By Amanda Faller
Romeo + Juliet (1996) directed by Baz Luhrmann is an enormously polarizing film. Although I can see why some truly do not like it, I hardly agree with them. Romeo + Juliet is a one of a kind film, filled with dazzling visuals and touching, good-bump inflicting moments. Luhrmann’s treatment of the source text is unique and grandiose. Immediately the viewer’s expectations of what a Shakespeare adaptation should be is shattered with the Chorus’s lines beings spoken through a T.V. news broadcast. Instead of being stifled by traditions, Luhrmann uses Hollywood techniques and interesting plot additions and interpretations to catch the viewer’s attention, and keep it.
Often I believe some viewers to take this film too seriously, as one takes Shakespeare seriously. It is hard to believe it was Luhrmann’s true intention to make an intellectual, serious film. Irony soaks this film, and you have to give into it to enjoy it fully.
Part of the charm of this film is what it can do to help build the characters beyond what is capable in a traditional adaption, such as Zeffirelli’s. For instance, Luhrmann decides to introduce Romeo using Radiohead and other rock music to infer he is a ‘bad boy’. In contrast, Juliet is first seen with Mozart playing, showing their differences and highlighting her higher-class and more delicate nature.
It is in Act 1, Scene 3 that we get to see what the filmmakers and actors are truly made of. Harold Perrineau’s depiction of Mercutio is riveting, wild and larger than life. In my opinion he steals the screen and potentially the entire movie from the leading characters. The quick jump cuts and visually rich shots are exemplified when Mercutio’s speech about love winds out of control (probably an effect of the ecstasy they were taking). Interestingly when Romeo is waxing poetic about dreams and fate, and Mercutio of love and women, it all takes place on a decrepit, abandoned stage in the middle of the beach. Perhaps this was Luhrmann’s way of saying out with the old. Romeo + Juliet works because of the surreal modern style of Luhrmann mixed with the surrealism in Shakespeare’s own writing.
Luhrmann decides to move one line from Act 5 Scene 3 to Act 1 Scene 5, where Romeo meets Juliet. Although the whole source text is spliced and cut in this film, it goes to show that Romeo and Juliet by Shakespeare it self is not lasting, but the story itself in every iteration. “Thy drugs are quick” is originally in reference to the poison Romero uses to kill himself, however Luhrmann moves it to foreshadow what is to come as well as add new meaning to Romeo and Juliet’s love. Mercutio giving Romeo ecstasy for the party suggests to me that perhaps it’s the drugs guiding Romeo’s passion, and Juliet’s innocence not to know better. After all, she is dressed as an angel, and Romeo is her knight in shining armour.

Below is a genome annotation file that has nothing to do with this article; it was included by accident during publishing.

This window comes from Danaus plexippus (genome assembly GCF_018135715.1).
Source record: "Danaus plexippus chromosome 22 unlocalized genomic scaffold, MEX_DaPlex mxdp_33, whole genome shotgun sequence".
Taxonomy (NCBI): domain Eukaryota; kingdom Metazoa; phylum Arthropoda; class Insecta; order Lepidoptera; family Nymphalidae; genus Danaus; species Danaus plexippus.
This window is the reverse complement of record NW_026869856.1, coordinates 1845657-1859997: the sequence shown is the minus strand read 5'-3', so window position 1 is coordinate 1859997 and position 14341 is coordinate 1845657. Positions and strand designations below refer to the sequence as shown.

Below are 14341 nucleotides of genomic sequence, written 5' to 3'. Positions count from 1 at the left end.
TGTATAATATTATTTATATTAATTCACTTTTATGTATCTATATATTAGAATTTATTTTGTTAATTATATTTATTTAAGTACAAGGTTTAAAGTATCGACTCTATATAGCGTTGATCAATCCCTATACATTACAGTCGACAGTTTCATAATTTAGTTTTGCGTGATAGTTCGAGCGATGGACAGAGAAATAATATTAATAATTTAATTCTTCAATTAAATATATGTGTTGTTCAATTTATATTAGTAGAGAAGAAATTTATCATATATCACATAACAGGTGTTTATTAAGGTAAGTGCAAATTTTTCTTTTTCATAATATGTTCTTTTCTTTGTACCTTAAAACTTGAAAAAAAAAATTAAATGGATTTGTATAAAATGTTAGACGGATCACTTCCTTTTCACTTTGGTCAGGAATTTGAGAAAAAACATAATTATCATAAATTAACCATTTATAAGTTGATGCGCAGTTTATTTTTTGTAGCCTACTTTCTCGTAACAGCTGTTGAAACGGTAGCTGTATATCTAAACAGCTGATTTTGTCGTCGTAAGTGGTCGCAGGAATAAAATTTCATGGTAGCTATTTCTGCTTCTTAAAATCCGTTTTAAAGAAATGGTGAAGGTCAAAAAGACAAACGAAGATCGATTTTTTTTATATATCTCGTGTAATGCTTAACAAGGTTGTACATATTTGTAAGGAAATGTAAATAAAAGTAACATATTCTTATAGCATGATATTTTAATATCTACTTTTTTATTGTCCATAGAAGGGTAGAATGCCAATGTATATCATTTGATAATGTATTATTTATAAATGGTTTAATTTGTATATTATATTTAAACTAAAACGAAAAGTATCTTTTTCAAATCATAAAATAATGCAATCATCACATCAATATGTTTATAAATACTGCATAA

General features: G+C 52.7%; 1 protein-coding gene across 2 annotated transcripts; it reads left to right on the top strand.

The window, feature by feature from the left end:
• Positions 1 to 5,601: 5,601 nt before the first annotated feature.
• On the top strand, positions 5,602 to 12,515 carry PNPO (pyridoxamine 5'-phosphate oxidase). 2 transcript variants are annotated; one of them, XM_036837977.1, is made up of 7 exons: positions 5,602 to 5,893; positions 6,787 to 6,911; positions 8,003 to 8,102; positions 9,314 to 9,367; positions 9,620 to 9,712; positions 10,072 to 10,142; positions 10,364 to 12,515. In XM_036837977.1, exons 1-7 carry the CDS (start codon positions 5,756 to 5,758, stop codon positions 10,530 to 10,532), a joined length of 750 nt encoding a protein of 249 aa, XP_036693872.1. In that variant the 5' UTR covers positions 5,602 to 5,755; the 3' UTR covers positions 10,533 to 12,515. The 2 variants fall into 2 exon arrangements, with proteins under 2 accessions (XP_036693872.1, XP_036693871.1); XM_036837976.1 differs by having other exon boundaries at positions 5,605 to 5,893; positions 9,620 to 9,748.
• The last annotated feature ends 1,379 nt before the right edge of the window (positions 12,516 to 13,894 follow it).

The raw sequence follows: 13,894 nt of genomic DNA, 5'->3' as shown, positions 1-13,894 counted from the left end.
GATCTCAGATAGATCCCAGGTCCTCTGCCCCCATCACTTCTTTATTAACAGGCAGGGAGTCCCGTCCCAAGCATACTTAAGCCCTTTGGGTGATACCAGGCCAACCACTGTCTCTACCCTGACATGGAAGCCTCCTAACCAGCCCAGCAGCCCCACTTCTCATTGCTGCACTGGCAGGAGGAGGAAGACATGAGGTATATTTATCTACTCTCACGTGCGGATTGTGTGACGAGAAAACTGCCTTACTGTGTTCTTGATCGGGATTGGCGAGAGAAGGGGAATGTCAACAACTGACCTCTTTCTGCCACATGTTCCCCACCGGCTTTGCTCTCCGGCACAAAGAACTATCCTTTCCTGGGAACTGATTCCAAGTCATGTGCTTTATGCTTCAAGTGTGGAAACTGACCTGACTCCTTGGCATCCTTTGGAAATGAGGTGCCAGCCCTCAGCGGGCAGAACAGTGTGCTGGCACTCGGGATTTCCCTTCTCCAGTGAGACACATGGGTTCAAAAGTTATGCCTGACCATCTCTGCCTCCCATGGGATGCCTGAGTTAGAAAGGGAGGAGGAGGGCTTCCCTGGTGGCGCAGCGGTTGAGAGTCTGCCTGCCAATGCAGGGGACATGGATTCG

The music is extremely emotive here, as well as all party-background noise being washed away by their love-trance. Finally when Romeo is separated from Juliet in his friend’s car after his realization she is a Capulet, a shadow casts upon his face, and his mind. Later we see Juliet speaking to herself at the poolside. Here, despite the shot being long and still, the water’s reflection dances across her face as she realizes she loves Romeo despite his name.
Focusing lastly on Act 5 Scene 3, where Romeo finds Juliet’s unconscious body. The screen is filled with blue and orange, complementary colours. As Romeo approaches Juliet the blue fades and he lays beside her. In contrast to other shots, each actor’s face has an extreme close up, their faces hardly fitting entirely into the shot. This helps show how intimate this moment is. Tension builds as we see Juliet waking, her fingers wiggling and eyes fluttering. Despite this not being in the original text, it adds a captivating visual that enhances the scene. Finally Romeo dies and Juliet is awake. As she takes his gun, there is a shot of her with an angle in the background as if it is sitting on her shoulder. To me, this shows that their suicides are not truly sad as they believed what they were doing was right. As well, this entire section is mostly orange-toned. This also shows the warmth and intimacy of this scene. The blue was introduced when Juliet and Romeo were still alive and had a chance when he entered the cathedral, however it was removed when Romeo believed her to be dead, and finally when Romeo died. When Juliet pulls the trigger, there is a long shot including the blue glowing lights once more, suggesting Romeo and Juliet are together again. Although blue is traditionally associated with sadness, we can see in the next scene where the Prince is addressing the crowd, that grey is used for sadness and mourning.
Finally, the film ends as it opens, with a news broadcast and the T.V. flicking off.
Romeo + Juliet is an outstanding film and should be regarded not only for its style but also for what it has done for the Shakespeare film genre and story telling accomplishments.